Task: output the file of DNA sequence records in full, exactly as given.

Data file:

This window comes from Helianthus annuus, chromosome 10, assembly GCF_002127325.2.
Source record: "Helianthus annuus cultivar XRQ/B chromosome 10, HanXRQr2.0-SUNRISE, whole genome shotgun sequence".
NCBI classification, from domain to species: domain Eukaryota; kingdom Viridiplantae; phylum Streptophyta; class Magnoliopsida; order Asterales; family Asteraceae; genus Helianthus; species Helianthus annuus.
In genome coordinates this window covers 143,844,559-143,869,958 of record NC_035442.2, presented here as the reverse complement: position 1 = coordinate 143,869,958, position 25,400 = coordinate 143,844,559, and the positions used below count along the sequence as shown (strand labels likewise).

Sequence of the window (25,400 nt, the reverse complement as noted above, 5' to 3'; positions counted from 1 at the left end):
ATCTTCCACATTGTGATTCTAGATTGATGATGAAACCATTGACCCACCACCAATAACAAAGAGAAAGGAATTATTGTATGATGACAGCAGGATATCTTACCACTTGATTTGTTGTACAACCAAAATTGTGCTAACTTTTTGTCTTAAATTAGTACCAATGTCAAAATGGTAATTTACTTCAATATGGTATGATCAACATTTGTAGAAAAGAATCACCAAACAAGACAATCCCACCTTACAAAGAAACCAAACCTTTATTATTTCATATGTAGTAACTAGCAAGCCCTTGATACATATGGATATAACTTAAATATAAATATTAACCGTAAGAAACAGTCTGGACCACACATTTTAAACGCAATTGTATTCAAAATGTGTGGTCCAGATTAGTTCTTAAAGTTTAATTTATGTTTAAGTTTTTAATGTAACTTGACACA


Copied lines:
This window comes from Helianthus annuus, chromosome 10, assembly GCF_002127325.2.
Source record: "Helianthus annuus cultivar XRQ/B chromosome 10, HanXRQr2.0-SUNRISE, whole genome shotgun sequence".
NCBI classification, from domain to species: domain Eukaryota; kingdom Viridiplantae; phylum Streptophyta; class Magnoliopsida; order Asterales; family Asteraceae; genus Helianthus; species Helianthus annuus.
In genome coordinates this window covers 143,844,559-143,869,958 of record NC_035442.2, presented here as the reverse complement: position 1 = coordinate 143,869,958, position 25,400 = coordinate 143,844,559, and the positions used below count along the sequence as shown (strand labels likewise).

Sequence of the window (25,400 nt, the reverse complement as noted above, 5' to 3'; positions counted from 1 at the left end):
ATCTTCCACATTGTGATTCTAGATTGATGATGAAACCATTGACCCACCACCAATAACAAAGAGAAAGGAATTATTGTATGATGACAGCAGGATATCTTACCACTTGATTTGTTGTACAACCAAAATTGTGCTAACTTTTTGTCTTAAATTAGTACCAATGTCAAAATGGTAATTTACTTCAATATGGTATGATCAACATTTGTAGAAAAGAATCACCAAACAAGACAATCCCACCTTACAAAGAAACCAAACCTTTATTATTTCATATGTAGTAACTAGCAAGCCCTTGATACATATGGATATAACTTAAATATAAATATTAACCGTAAGAAACAGTCTGGACCACACATTTTAAACGCAATTGTATTCAAAATGTGTGGTCCAGATTAGTTCTTAAAGTTTAATTTATGTTTAAGTTTTTAATGTAACTTGACACA